- Open Access
A rapid method for quantifying free and bound acetate based on alkylation and GC-MS analysis
Cancer & Metabolism volume 4, Article number: 17 (2016)
Acetyl-CoA is a key metabolic intermediate with roles in the production of energy and biomass, as well as in metabolic regulation. It was recently found that acetate is crucial for maintaining acetyl-CoA production in hypoxic cancer cells. However, the availability of free acetate in the tumor environment and how much tumor cells consume remains unknown. Similarly, much is still to be learned about changes in the dynamics and distribution of acetylation in response to tumor-relevant conditions. The analysis of acetate is non-trivial, and to help address these topics, we developed a rapid and robust method for the analysis of both free and bound acetate in biological samples.
We developed a sensitive and high-throughput method for the analysis of acetate based on alkylation to its propyl derivative and gas chromatography-mass spectrometry. The method facilitates simultaneous quantification of both 12C- and 13C-acetate, shows high reproducibility (< 10 % RSD), and has a wide linear range of quantification (2–2000 μM). We demonstrate the method’s utility by measuring free acetate uptake by cultured cancer cells and by quantifying total acetylation (using hydrolysis) in separate cellular compartments. Additionally, we measure free acetate in tissues and bio-fluids and show that there are considerable differences in acetate concentrations between organs in vivo, providing insights into its complex systemic metabolism and availability for various types of tumors.
Our approach for the quantification of acetate is straightforward to implement using widely available equipment and reagents, and will aid in in-depth investigation of various aspects of acetate metabolism. It is also readily adaptable to the analysis of formate and short-chain fatty acids, making it highly relevant to the cancer metabolism community.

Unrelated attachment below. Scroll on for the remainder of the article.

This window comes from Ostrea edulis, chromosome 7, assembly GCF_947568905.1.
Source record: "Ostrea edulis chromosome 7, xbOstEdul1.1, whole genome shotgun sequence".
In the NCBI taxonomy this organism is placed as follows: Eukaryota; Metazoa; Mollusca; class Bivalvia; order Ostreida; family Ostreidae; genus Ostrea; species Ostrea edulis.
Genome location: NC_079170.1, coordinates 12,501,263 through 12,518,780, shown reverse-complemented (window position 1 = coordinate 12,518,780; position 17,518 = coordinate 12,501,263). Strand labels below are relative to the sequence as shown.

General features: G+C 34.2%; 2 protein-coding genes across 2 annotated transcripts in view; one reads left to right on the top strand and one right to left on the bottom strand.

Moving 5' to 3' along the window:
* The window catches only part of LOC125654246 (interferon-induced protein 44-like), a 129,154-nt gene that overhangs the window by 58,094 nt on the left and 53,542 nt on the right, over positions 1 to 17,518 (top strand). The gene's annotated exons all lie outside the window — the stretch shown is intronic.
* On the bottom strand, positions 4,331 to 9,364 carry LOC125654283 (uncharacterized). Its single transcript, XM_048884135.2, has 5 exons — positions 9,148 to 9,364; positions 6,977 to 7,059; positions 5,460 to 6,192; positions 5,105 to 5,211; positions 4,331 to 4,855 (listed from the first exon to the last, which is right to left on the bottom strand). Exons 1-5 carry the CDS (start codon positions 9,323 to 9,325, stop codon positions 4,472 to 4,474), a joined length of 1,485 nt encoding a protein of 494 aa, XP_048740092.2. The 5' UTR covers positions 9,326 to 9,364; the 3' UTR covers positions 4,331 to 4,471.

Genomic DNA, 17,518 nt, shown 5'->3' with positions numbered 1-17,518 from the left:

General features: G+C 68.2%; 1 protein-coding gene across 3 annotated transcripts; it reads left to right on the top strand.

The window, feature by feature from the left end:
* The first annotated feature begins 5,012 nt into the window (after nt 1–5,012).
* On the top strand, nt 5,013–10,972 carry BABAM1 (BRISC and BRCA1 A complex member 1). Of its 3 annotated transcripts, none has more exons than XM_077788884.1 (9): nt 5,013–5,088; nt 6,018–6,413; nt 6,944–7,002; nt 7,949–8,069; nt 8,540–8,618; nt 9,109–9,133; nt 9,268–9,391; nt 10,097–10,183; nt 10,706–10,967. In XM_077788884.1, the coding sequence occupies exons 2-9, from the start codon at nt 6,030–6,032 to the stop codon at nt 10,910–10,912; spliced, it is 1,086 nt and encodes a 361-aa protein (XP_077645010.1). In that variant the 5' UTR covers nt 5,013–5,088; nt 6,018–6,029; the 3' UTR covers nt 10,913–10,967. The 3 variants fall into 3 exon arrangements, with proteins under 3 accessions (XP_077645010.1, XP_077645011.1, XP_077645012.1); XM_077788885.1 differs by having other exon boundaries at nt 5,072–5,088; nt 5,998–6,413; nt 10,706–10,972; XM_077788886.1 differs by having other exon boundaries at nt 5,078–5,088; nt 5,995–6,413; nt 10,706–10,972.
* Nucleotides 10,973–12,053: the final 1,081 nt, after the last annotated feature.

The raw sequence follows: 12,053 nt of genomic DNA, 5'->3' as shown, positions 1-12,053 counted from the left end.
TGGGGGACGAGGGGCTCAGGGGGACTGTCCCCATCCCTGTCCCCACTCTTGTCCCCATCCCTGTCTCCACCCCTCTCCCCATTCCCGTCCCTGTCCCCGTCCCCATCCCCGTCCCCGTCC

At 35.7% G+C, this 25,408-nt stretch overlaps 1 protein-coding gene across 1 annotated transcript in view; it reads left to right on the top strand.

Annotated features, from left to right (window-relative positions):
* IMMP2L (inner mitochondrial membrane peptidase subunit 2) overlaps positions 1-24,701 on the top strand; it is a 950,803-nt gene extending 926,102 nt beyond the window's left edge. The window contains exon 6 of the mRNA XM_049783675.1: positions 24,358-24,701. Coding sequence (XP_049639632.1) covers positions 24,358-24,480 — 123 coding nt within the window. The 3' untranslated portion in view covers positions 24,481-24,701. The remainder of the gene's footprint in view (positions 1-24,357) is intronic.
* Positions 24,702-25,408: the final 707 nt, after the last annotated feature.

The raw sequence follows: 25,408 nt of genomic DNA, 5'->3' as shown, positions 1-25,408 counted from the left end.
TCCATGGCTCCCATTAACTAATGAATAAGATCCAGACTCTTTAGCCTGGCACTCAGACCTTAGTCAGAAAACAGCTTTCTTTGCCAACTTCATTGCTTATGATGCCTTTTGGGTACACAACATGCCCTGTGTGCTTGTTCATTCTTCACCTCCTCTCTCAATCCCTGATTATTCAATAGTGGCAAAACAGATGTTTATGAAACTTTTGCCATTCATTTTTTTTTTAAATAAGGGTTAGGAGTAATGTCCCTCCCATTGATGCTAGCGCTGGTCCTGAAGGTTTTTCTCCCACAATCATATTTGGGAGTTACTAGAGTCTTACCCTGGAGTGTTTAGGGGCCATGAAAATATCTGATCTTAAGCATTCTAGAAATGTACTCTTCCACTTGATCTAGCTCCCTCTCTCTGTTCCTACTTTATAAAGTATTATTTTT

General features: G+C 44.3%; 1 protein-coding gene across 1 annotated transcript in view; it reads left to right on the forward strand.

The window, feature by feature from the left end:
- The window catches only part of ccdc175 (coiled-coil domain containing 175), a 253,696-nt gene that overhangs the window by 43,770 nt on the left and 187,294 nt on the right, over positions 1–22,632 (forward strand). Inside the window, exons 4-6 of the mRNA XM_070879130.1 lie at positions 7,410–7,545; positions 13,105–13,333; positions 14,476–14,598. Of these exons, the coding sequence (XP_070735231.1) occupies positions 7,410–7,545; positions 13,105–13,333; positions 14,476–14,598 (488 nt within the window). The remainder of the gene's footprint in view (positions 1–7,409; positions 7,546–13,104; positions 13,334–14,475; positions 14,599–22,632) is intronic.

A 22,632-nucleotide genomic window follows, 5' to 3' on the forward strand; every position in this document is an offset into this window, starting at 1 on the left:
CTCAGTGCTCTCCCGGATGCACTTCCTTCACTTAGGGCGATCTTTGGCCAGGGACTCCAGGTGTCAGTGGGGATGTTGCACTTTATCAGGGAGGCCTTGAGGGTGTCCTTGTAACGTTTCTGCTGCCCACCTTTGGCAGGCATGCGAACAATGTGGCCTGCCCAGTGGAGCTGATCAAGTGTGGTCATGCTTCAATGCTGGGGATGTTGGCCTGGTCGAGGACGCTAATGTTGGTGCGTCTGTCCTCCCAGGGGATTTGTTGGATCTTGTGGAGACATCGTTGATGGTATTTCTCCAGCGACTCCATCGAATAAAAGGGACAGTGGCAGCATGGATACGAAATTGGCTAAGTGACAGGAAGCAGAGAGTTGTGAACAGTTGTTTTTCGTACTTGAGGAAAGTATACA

Cancer cells have an incessant drive to proliferate, causing an unremitting demand for cellular building blocks to make new cells [1–4]. Among these building blocks are fatty acids that are incorporated into membrane lipids. Cancer cells acquire a significant proportion of their non-essential fatty acids through de novo synthesis [5–7]. The precursor for fatty acid synthesis is acetyl-CoA (AcCoA), of which the 2-carbon acetyl units are ligated to make the fatty acid palmitate, which in turn is subjected to elongation and desaturation reactions to generate a diversity of fatty acids.
AcCoA is located centrally in both catabolic and anabolic pathways. Therefore, it also acts as a rheostat of a cell’s metabolic state. This occurs in part by a direct effect of AcCoA on enzyme activity through allosteric regulation and other means [8, 9]. Additionally, enzyme activity is modulated by protein acetylation. Indeed, most enzymes of central carbon metabolism are acetylated to control activity . Acetylation is especially prominent on histones and is important for controlling gene expression [11–13]. Based on this, it is not surprising that acetyl-transferases, sirtuins, and histone deacetylases have been found to play important roles in tumorigenesis [14, 15].
Because of its role in biomass production, cancer cells have a high demand for AcCoA. In nutrient and oxygen-replete conditions, this demand is largely met by mitochondrial AcCoA production from glucose carbon. This AcCoA is then used to make citrate, which in turn is transported to the cytosol to produce cytosolic AcCoA. In hypoxic conditions, however, most glucose is shunted towards lactate, and AcCoA production from glucose is diminished [16, 17]. The observation of a concomitant increase in citrate M+5 labeling from U-13C-glutamine has led to the finding that glutamine, through reductive carboxylation, is used to make AcCoA [16, 18]. However, the exact net carbon contribution is still debated . Recently, a third substrate was found to sustain AcCoA synthesis, especially in hypoxic and highly glycolytic tumor cells: acetate [17, 20, 21]. AcCoA synthesis from acetate occurs through AcCoA synthetases (ACSS), and the nucleocytosolic ACSS2 was found to be important for maintaining tumor growth [20, 21].